The compact car segment manages to spill into subcompact territory with both the Kia Forte and Hyundai Elantra coming in just under 2800 pounds when minimally equipped.
The majority of other compact cars like the Toyota Corolla, Honda Civic, Subaru Impreza, and Volkswagen Jetta average about 2900 to 3000 pounds based on the selected trim level. The heaviest compact cars include the Mazda Mazda3 and Nissan Sentra, both of which weigh just over 3000 pounds.
The most popular car segment takes the next incremental weight step with the Chevrolet Malibu, Honda Accord, and Hyundai Sonata, all weighing in at just over 3100 pounds when minimally equipped.
Many longstanding members of the segment, including the Toyota Camry, Nissan Altima, Kia K5 – formerly the Kia Optima – and Volkswagen Passat fill the 3200 to 3300 range.
Most others in the segment like the Subaru Legacy, Mazda Mazda6, and Ford Fusion exceed 3400 pounds. The Ford Fusion wins the heavyweight battle, though as it can weigh more than 3800 pounds at its heaviest.
Full-size cars are the logical heavyweight winners. The lightest in the group, the Nissan Maxima, weighs around 3550 pounds with the Toyota Avalon being slightly heavier. The Chevrolet Impala wins the average weight award for the group and comes in between 3700 and 3800 pounds.
Both the Chrysler 300 and Dodge Charger weigh over 3900 pounds. The Charger can top out over 4500 pounds when properly equipped, but the Chrysler 300 has a higher starting weight of just over 4000 pounds.
The two main categories that fall under “other cars” include sports cars and luxury cars.
Even though most luxury cars fall under the midsize or full-size segment, they will often be among the heaviest in their respective classes because of the additional features they carry. The largest luxury cars exceed even the largest full-size cars in both size and weight. Cars like the BMW 7-Series, Audi A8, and Mercedes-Benz S-Class often weigh well over 4500 pounds.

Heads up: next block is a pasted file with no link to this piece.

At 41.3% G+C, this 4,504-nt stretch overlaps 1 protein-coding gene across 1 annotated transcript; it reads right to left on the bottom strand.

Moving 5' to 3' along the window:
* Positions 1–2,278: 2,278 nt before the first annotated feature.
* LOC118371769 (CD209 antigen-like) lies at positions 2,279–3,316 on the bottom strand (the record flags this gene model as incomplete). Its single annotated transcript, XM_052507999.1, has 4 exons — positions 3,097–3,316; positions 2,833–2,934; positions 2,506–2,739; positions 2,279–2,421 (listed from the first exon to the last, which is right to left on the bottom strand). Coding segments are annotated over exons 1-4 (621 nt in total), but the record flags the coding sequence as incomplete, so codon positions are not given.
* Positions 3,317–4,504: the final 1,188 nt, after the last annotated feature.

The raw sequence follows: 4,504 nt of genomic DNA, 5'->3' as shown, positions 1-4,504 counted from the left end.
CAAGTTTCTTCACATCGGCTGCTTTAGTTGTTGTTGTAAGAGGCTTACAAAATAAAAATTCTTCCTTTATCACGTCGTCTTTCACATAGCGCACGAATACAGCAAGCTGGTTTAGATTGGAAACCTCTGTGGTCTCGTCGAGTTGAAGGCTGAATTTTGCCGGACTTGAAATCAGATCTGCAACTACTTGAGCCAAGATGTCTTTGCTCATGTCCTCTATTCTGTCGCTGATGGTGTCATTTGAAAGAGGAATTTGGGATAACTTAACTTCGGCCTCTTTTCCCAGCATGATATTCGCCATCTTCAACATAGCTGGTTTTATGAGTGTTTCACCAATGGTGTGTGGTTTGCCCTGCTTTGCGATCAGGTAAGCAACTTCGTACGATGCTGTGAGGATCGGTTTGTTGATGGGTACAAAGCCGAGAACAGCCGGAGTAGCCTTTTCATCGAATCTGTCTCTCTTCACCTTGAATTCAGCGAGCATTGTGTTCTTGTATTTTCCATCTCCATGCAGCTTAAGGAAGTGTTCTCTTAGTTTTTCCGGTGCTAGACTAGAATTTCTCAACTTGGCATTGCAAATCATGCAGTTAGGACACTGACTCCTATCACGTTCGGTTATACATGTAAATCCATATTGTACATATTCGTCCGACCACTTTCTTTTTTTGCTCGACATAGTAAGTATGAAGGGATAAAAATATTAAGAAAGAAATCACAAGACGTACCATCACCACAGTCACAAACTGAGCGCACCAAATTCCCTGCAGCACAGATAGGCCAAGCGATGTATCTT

Sports cars can cover multiple size segments and can be scattered when it comes to weight. The Mazda Miata, widely considered to be one of the best pure sports cars, is one of the smallest and lightest cars on the market at around 2400 pounds. The Nissan 370Z is a small sports car, but it weighs over 3200 pounds. Others like the Ford Mustang and Chevrolet Camaro can weigh well over 3500 pounds.
Why Does Weight Matter?
Weight is the enemy of two main things: fuel efficiency and handling.
Though technology has allowed for better-designed engines and better overall fuel efficiency despite the added weight of various features through the years, the more weight a car has to push around the more energy needs to be exerted to do so.
This leads to a general decline in fuel efficiency, and it is one reason many SUVs equipped with the same engines as similar cars within a manufacturer’s range return lower fuel economy estimates than the cars whose engines they use.
Likewise, any additional weight can have a drastic effect on a car’s agility. This is why many performance cars are designed to be as light as possible, with the most expensive supercars using high-tech materials to keep weight down. The less weight a car has to carry around a corner or over a bump, the quicker and more nimble it will feel and be.
Cars come in all kinds of different weights depending on their size, purpose and even trim level. Most subcompact and compact cars weigh less than or right at 3000 pounds while most midsize and full-size cars weigh between 3500 and 5000 pounds.
Some midsize cars weigh less than that bringing the general average weight of a car to around 3300 pounds. Even though there are several ways to measure the weight of a car, including curb weight, gross weight, and gross vehicle weight rating, most cars use curb weight to measure their weight more accurately.